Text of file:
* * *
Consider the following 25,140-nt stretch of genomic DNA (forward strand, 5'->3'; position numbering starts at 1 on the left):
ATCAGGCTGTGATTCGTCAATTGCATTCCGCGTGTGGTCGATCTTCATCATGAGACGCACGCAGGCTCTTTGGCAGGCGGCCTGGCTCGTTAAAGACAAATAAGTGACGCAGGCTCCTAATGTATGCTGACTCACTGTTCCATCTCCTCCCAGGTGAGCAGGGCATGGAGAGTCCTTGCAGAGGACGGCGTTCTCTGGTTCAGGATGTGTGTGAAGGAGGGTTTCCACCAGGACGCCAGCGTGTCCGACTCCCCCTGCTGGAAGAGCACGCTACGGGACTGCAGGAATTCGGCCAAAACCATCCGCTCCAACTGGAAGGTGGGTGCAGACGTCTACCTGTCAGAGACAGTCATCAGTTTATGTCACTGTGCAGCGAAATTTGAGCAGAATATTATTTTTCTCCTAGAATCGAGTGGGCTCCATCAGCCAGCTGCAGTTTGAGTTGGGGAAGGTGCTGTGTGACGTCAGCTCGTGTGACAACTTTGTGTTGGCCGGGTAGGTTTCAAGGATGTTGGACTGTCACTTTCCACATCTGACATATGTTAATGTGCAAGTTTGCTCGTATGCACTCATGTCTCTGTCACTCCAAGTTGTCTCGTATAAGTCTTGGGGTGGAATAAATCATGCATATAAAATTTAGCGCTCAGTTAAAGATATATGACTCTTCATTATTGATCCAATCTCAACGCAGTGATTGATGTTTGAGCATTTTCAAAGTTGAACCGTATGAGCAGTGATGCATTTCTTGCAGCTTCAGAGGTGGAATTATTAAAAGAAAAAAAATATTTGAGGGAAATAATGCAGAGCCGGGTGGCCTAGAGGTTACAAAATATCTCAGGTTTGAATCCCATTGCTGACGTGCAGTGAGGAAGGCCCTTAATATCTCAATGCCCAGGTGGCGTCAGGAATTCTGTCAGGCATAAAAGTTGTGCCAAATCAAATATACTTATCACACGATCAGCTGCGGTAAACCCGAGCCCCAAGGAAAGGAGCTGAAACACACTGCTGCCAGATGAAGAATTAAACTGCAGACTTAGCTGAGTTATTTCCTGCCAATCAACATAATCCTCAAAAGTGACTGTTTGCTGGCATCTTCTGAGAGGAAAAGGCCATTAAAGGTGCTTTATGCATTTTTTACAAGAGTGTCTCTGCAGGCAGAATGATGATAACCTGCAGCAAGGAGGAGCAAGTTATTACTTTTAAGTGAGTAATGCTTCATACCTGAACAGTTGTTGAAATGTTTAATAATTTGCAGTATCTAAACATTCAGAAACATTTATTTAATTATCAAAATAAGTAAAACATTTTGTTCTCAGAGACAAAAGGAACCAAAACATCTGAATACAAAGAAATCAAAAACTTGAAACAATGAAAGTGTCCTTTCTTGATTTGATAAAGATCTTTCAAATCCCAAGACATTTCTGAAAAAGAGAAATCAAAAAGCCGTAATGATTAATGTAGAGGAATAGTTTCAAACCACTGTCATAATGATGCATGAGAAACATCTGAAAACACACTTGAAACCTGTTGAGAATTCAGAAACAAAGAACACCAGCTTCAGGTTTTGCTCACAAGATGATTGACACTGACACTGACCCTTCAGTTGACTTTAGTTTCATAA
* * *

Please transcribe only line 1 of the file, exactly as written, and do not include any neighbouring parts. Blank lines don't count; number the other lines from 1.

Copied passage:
Consider the following 25,140-nt stretch of genomic DNA (forward strand, 5'->3'; position numbering starts at 1 on the left):